Kells & I both highly recommend the album. They're a kind of a 21st Century Simon & Garfunkel. (In fact, they explictly state that they love S&G and model themselves after them.)

What struck me tonight was their lyric in "Suprise Ice":

Love comes like surprise ice on the water.

Lots of falling-in-love imagery stress the suddeness of it, but don't take into account other aspects of falling in love. This lyric feels like a better metaphor to me because love often happens in a context conducive to love. But just because you have a conducive environment, doesn't necessitate falling in love.

So you have a cold cold day, but no ice. And it stays cold. No ice. Then, suddenly one morning there's ice on the water. It isn't that you can't look back and see the set-up for it, but you never can predict when the gestalt moment will happen.
"Mr. Jordan" and Small People. Could be our genes, Aidan, but its way too early to tell. "Mr. Jordan" was small. He was your great, great-grandfather on my mother's mother's mother's side, and married Della Lanford, daughter of Malmouth Lanford. He was a fine businessman in Atlanta. He was always referred to as "Mr. Jordan" by everyone else in the family, a sign of deep respect. I never met him. He died before I was born. But his widow came down to see us every year. When she was here, she worked around the house all of the time, never letting up. She was a small person, and she was of absolutely sterling character. Good genes come in small packages.

(By the way, Jordan is pronounced "Jer-den".)
'Nita and Names. I picked up my mother from the hospital this morning and brought her home to Epworth. She was in great spirits and in good shape. (On the way down in the hospital elevator, she "hit" on a young intern who had been in to see her the day before. He said "I'm married".) Whatever her affliction on Wednesday, it passed on by fairly quickly. (I think it was gone by the time I reached the ER.) I spoke to Steve Fields this morning, and he said that nothing showed up on the tests and he has perscribed no medication. (Thank you, Steve.) She definitely has these "spells" and, maybe, one day one of those spells will send her on to Glory. But for now, she's back. I'm glad.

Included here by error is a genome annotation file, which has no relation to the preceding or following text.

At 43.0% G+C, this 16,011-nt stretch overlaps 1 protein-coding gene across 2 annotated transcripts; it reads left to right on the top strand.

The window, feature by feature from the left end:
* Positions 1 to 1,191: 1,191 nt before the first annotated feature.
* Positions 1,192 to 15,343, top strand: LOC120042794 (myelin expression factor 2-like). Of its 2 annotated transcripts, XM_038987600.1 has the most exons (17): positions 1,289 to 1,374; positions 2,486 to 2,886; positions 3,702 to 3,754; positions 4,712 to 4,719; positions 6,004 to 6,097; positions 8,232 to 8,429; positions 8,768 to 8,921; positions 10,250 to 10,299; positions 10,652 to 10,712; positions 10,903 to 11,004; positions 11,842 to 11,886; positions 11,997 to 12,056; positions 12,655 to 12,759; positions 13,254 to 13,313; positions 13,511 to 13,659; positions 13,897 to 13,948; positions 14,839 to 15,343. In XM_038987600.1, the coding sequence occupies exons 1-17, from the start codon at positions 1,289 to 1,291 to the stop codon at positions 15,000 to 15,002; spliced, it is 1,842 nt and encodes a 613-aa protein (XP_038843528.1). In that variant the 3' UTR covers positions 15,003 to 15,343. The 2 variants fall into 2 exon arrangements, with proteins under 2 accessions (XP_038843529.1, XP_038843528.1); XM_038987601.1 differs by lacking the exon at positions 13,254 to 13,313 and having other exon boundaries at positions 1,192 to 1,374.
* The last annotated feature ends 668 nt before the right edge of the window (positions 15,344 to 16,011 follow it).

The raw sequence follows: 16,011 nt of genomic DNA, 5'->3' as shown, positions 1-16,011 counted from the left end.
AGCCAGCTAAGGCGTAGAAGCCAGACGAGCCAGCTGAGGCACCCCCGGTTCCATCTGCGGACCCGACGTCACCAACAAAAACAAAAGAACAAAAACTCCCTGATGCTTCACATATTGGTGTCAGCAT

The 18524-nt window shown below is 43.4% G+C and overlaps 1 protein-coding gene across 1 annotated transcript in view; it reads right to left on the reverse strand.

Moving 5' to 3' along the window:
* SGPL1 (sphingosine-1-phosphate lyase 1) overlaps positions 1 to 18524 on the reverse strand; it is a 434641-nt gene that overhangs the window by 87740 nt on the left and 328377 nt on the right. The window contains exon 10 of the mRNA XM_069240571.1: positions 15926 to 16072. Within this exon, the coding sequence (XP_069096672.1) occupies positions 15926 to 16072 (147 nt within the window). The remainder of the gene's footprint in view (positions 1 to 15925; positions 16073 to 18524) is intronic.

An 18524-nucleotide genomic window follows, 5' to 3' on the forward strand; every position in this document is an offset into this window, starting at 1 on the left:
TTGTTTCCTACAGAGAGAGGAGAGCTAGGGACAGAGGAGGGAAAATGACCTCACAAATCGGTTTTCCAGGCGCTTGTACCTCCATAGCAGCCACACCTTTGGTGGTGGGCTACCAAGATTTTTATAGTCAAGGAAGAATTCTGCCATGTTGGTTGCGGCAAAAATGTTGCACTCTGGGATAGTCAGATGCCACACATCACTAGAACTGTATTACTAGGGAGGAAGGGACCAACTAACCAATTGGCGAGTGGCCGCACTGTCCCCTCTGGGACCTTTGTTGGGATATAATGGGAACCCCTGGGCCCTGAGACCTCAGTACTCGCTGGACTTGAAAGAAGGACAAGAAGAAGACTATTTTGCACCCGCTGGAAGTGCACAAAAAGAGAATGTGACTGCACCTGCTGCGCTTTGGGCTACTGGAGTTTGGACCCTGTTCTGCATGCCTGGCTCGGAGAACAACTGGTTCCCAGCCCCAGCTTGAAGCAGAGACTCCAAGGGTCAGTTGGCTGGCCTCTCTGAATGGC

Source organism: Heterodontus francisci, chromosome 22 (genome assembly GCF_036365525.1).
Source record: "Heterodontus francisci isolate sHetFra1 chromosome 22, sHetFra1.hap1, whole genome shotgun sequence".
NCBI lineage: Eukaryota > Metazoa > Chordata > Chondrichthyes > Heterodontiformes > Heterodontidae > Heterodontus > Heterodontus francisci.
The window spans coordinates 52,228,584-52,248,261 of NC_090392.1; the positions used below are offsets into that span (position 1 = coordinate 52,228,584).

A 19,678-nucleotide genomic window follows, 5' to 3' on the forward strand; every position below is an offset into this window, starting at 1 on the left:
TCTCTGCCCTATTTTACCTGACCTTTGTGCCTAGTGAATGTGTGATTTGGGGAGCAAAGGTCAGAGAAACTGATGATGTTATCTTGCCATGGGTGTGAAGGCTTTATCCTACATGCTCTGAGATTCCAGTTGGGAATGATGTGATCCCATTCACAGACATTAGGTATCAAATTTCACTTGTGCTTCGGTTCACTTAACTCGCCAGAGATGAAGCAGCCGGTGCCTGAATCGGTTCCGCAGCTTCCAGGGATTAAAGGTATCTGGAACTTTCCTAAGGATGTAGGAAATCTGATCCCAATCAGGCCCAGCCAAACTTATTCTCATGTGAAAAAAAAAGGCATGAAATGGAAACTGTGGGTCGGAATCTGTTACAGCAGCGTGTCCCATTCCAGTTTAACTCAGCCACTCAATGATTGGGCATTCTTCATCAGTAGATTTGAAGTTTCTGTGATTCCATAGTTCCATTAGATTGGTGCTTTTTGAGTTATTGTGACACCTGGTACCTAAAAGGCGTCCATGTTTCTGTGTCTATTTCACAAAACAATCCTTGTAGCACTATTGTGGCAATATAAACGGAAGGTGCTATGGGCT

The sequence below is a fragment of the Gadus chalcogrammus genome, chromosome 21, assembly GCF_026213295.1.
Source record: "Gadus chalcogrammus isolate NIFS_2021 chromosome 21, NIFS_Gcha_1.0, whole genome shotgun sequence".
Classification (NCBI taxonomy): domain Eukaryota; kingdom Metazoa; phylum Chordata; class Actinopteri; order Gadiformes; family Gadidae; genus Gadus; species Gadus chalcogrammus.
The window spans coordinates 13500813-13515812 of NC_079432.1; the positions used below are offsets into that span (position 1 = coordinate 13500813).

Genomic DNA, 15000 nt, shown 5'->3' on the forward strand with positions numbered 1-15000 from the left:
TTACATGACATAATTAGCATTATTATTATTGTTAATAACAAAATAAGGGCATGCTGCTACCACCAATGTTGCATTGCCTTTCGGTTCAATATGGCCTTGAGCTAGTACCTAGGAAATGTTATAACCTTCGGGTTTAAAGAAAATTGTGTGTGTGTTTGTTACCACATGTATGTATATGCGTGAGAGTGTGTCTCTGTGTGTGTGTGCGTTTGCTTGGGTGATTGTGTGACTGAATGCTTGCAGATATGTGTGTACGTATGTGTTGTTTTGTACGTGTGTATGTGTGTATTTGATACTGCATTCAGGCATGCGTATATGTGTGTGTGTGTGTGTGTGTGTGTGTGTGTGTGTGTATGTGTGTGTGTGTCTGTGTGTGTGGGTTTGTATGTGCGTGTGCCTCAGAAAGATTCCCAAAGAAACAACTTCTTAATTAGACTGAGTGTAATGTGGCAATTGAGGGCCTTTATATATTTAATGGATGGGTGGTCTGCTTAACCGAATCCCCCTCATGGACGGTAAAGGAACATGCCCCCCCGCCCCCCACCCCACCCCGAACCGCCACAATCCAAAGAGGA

Which is the occasion for reflecting on how she talks, especially names, since we had some (mostly negative) interest in the first name of my children's great-great-grandfather's Malmouth Lanford. The following is a table showing how a given name in our family is spelled and how it is pronounced if you are from deep, deep East Point, Georgia.

Malmouth is "Mammoth"

Paul is "Paw-uhl"

Walter is "Wuh-all-tuh"

Carlos is "Call-us"

Juanita is "Wuh-oo-nee-tuh". That "Wuh-oo" part takes so long in rolling off the tongue that the name is usually shortened to "'Nita".

Ken is "Kee-un"

Tim is "Tee-um"

Francis is "Fray-in-sus"

Hemperley (my mother's maiden name) is "Hemp-lee"

There are more, but they don't come to mind right now. Maybe you have some to add.

Thursday, March 16, 2006